Corruption – the misuse of entrusted power for private gain – represents a major source of institutional, social and political instability; it weakens trust in public institutions and puts human rights and democracy under threat.
Corruption occurs in many forms, on many scales and continuously evolves. This requires persistent and sustained efforts to tackle this scourge and a firm commitment at the highest political levels to establish high standards of integrity.
This exercise is even more challenging when the main institutions and processes of a State are largely dominated by corrupt elites. In such situations corruption is not only a major problem, but also an unconventional method of governance which leaves people no alternative but to take part in this system. One of the main consequences is a distortion of the role of democratic institutions.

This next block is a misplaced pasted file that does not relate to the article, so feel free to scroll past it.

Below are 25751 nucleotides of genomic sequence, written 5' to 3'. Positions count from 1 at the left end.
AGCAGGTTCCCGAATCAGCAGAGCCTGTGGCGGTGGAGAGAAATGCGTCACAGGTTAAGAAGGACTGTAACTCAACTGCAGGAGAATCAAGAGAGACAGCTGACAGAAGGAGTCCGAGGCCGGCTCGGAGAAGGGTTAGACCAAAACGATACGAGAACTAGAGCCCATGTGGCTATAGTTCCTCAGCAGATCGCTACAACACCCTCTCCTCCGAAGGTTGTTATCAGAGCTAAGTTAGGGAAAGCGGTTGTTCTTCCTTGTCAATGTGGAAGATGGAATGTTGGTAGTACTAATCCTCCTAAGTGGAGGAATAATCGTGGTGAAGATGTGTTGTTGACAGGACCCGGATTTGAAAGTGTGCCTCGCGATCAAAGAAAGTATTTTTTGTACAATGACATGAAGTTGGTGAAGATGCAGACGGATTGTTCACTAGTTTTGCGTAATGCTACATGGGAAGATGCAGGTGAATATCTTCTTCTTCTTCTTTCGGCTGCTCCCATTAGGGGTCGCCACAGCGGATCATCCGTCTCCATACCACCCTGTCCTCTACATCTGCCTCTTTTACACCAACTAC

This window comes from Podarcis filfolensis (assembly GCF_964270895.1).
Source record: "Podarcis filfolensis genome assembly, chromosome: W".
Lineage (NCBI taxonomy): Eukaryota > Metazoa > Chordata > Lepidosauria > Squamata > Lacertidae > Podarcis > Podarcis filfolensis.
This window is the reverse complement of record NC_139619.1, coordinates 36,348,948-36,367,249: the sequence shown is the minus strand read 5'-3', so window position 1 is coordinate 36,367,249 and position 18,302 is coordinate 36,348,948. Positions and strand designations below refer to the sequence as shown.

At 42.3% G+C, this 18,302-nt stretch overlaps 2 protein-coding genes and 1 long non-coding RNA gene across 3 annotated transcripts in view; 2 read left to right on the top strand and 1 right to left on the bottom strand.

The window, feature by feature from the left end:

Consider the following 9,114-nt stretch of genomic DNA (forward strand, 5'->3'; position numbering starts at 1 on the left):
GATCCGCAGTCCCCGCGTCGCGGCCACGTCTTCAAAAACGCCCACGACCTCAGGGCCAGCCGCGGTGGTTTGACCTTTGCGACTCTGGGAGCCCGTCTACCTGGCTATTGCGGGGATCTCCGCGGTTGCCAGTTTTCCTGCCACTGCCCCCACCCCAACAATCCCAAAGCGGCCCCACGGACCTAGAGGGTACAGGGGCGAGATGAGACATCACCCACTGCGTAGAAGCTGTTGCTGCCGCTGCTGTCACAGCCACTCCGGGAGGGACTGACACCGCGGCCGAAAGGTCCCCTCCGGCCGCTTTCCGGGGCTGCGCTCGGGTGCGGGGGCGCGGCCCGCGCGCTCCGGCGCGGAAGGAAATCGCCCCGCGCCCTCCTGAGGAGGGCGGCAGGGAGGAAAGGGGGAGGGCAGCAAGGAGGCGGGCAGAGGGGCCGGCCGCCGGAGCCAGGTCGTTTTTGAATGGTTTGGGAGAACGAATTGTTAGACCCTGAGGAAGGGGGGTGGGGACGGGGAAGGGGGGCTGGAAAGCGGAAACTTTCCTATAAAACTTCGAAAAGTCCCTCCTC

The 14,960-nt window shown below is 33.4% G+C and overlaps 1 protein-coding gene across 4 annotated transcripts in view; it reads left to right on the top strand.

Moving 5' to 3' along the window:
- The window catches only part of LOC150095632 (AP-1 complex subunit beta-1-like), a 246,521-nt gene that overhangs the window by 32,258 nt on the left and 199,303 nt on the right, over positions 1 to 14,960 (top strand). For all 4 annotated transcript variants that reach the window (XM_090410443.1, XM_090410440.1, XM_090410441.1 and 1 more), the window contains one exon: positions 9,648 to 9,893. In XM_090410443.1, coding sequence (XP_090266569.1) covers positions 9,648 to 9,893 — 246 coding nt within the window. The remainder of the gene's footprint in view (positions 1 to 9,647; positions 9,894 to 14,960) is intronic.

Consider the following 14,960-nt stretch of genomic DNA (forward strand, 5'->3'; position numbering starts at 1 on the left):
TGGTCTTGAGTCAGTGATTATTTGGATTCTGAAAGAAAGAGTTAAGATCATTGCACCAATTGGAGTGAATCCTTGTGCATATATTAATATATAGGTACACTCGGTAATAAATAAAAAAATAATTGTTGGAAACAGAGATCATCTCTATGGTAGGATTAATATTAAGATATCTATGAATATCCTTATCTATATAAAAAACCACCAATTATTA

Due to the nature of their mandate, parliamentarians have the right and the responsibility to promote a cultural shift in governance and behavior, and to ensure that corrupt practices are not only punished by law, but also condemned and rejected.
The Parliamentary Assembly should examine this issue, its impact in Council of Europe member States in terms of both its extent and nature, and propose measures that could be taken by parliaments in order to effectively react against this form of corruption and to foster good governance.